|Bacille Calmette-Guérin (BCG)
|The only vaccine currently used to prevent tuberculosis. It was developed by the French scientists Albert Calmette and Camille Guérin at the Institut Pasteur, Lille, between 1907 and 1921. It is a living, attenuated (weakened) variant of the bovine tubercle bacillus.
|Bacillus (pleural – bacilli)
|Literally, ‘a rod’, this refers to rod-shaped bacteria, in contrast to the circular coccus (pleural – cocci). (The term is complicated as one genus of bacteria is called Bacillus. This includes the organism causing anthrax – Bacillus anthracis.)
|A large group of single-celled organisms which, together with the blue-green algae, are characterised by having a nucleus which is not confined by a nuclear membrane. Most bacteria are free-living in the environment but a few cause disease in humans and animals. Bacteria are quite different from viruses.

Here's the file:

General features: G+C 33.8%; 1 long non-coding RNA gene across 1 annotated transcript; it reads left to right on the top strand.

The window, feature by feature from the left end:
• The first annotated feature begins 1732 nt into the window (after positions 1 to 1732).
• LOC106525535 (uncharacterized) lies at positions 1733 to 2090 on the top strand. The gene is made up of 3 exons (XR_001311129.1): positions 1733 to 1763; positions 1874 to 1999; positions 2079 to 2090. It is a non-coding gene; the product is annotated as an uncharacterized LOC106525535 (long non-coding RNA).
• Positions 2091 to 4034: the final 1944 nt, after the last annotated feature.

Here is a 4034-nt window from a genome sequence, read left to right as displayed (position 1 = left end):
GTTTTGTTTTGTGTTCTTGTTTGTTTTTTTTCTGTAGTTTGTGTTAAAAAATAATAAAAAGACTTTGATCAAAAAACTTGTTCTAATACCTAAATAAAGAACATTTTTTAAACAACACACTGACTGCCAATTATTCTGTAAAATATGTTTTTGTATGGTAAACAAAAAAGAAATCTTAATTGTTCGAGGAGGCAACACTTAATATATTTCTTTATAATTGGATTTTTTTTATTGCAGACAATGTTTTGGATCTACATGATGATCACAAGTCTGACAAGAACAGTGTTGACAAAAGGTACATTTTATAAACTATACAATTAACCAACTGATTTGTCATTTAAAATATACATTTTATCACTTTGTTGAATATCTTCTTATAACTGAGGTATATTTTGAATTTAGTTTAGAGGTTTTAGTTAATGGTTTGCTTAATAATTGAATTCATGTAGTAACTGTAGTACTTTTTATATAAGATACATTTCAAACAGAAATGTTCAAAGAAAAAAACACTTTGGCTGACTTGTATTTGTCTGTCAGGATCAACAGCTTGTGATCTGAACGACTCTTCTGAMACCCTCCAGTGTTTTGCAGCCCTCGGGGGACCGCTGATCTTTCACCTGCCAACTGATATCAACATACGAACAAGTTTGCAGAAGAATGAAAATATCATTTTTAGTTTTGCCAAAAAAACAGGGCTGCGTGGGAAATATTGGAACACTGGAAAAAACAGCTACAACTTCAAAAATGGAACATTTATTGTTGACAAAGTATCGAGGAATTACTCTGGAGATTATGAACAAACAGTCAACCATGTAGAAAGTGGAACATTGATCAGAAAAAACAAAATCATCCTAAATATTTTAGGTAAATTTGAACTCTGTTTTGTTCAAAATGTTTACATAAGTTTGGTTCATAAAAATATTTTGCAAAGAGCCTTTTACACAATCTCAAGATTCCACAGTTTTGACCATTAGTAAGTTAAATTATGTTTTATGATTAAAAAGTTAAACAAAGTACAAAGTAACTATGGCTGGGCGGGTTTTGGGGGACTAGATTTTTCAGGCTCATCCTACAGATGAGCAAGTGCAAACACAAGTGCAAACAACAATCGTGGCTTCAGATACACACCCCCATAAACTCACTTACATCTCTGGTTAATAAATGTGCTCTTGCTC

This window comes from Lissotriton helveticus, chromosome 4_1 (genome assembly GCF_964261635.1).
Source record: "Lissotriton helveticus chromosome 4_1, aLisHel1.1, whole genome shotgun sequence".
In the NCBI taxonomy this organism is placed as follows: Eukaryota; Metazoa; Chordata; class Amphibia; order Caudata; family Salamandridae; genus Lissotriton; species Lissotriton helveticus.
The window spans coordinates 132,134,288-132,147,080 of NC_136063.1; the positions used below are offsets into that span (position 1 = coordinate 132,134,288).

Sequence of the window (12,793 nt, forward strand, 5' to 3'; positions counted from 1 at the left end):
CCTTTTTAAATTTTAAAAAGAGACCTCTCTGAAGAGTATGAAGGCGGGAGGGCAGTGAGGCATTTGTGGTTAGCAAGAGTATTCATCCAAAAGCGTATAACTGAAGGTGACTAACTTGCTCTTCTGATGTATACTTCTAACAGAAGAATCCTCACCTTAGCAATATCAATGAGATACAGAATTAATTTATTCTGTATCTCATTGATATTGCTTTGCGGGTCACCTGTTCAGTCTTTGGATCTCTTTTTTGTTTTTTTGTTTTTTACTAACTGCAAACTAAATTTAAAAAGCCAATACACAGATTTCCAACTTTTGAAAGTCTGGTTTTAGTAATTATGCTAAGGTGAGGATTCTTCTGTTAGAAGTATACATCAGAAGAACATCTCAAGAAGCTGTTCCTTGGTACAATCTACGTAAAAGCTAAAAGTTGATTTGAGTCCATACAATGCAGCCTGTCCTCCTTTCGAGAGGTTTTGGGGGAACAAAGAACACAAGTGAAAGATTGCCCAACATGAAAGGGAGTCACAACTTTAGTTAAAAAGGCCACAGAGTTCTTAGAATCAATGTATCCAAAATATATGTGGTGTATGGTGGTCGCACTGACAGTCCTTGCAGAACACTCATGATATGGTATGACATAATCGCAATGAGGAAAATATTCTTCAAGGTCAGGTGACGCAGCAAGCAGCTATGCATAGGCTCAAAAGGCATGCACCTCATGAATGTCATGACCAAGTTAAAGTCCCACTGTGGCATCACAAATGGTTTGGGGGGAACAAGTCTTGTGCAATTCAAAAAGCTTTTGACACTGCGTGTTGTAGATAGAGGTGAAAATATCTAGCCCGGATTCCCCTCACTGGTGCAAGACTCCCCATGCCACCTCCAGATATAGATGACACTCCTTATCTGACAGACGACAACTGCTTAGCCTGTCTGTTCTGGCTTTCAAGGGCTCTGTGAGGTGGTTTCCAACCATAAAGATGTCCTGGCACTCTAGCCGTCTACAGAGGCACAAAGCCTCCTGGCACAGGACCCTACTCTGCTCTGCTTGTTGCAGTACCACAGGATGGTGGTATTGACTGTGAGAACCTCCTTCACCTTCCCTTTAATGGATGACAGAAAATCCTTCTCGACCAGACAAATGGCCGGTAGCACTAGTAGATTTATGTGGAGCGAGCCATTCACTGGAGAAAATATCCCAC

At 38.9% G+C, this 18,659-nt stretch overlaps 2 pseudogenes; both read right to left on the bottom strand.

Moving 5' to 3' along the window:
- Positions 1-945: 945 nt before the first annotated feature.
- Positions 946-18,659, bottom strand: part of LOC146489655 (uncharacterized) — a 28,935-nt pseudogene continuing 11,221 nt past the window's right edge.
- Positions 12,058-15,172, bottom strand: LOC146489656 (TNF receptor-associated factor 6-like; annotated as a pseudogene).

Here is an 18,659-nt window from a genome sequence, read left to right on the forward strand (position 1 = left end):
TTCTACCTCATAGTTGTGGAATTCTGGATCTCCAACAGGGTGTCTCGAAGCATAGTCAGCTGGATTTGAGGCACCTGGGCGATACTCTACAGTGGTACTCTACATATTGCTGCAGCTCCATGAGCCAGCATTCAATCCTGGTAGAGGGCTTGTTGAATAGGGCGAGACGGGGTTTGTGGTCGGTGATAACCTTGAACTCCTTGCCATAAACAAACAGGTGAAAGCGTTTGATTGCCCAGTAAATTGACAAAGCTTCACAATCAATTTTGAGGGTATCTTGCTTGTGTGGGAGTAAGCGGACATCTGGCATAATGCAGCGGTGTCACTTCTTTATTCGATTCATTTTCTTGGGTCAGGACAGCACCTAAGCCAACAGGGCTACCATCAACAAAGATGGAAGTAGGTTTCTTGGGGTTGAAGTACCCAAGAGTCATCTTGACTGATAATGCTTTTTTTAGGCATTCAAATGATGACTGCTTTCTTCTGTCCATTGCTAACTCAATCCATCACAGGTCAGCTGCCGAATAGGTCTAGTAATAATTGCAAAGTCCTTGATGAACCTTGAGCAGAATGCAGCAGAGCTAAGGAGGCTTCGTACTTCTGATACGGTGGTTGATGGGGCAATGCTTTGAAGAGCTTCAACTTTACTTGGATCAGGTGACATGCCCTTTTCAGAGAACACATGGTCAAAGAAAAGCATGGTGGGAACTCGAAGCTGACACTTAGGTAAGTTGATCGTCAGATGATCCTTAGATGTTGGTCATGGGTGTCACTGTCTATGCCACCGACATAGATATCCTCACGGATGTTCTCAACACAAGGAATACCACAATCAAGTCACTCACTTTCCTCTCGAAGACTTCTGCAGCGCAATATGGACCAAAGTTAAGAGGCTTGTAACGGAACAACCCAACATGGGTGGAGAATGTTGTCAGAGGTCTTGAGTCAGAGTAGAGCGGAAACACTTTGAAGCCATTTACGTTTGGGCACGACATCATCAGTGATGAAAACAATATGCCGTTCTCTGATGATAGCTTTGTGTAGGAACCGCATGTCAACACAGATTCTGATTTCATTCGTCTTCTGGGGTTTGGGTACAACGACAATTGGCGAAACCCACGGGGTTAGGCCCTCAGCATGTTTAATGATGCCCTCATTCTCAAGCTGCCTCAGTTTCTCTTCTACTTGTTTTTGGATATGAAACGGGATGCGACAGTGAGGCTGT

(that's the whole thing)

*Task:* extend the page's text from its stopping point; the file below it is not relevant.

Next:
|Removal of a sample of tissue, by means of a fine needle, bronchoscope or other instrument, or through a small incision, for laboratory examination.
|Tuberculosis of cattle caused by the bovine tubercle bacillus, Mycobacterium bovis. Disease is transmissible to humans, directly from cattle by or by drinking milk from cows with tuberculous mastitis, in countries where bovine tuberculosis has not been eliminated.
|The larger airways of the lungs. Bronchial – of the Bronchi.
|Examination of the airways by means of a flexible or rigid tube. Modern instruments are fibre-optic and highly flexible and they enable specimens to be obtained from the lung by aspiration, washing, brushing and biopsy.
|A chronic tropical disease characterised by extensive skin ulceration. Caused by Mycobacterium ulcerans.
|Also called prosector’s wart, this is a tuberculous skin lesion acquired by accidental injury while cutting up tuberculous animal carcases or human corpses.